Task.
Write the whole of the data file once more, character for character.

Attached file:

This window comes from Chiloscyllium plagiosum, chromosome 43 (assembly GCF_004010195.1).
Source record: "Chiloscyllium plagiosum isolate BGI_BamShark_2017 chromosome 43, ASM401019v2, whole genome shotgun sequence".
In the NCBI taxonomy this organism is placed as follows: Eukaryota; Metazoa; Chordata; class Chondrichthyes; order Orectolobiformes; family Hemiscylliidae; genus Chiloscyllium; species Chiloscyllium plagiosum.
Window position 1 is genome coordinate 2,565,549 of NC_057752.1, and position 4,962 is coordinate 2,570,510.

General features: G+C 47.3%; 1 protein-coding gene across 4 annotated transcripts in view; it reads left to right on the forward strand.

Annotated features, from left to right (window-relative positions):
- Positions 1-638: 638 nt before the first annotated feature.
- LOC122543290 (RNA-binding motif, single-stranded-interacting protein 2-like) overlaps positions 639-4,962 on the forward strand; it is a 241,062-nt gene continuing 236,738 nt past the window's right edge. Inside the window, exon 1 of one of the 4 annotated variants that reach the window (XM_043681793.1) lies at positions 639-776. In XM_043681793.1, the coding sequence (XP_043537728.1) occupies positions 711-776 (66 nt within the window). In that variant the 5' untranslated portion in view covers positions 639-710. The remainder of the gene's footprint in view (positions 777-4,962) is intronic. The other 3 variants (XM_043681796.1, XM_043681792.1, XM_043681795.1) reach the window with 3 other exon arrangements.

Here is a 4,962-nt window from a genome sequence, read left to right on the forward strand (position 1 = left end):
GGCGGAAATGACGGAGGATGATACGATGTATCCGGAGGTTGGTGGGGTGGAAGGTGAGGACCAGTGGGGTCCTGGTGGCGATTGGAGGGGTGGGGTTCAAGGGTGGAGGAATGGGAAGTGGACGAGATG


This window comes from Chiloscyllium plagiosum, chromosome 43 (assembly GCF_004010195.1).
Source record: "Chiloscyllium plagiosum isolate BGI_BamShark_2017 chromosome 43, ASM401019v2, whole genome shotgun sequence".
In the NCBI taxonomy this organism is placed as follows: Eukaryota; Metazoa; Chordata; class Chondrichthyes; order Orectolobiformes; family Hemiscylliidae; genus Chiloscyllium; species Chiloscyllium plagiosum.
Window position 1 is genome coordinate 2,565,549 of NC_057752.1, and position 4,962 is coordinate 2,570,510.

General features: G+C 47.3%; 1 protein-coding gene across 4 annotated transcripts in view; it reads left to right on the forward strand.

Annotated features, from left to right (window-relative positions):
- Positions 1-638: 638 nt before the first annotated feature.
- LOC122543290 (RNA-binding motif, single-stranded-interacting protein 2-like) overlaps positions 639-4,962 on the forward strand; it is a 241,062-nt gene continuing 236,738 nt past the window's right edge. Inside the window, exon 1 of one of the 4 annotated variants that reach the window (XM_043681793.1) lies at positions 639-776. In XM_043681793.1, the coding sequence (XP_043537728.1) occupies positions 711-776 (66 nt within the window). In that variant the 5' untranslated portion in view covers positions 639-710. The remainder of the gene's footprint in view (positions 777-4,962) is intronic. The other 3 variants (XM_043681796.1, XM_043681792.1, XM_043681795.1) reach the window with 3 other exon arrangements.

Here is a 4,962-nt window from a genome sequence, read left to right on the forward strand (position 1 = left end):
GGCGGAAATGACGGAGGATGATACGATGTATCCGGAGGTTGGTGGGGTGGAAGGTGAGGACCAGTGGGGTCCTGGTGGCGATTGGAGGGGTGGGGTTCAAGGGTGGAGGAATGGGAAGTGGACGAGATG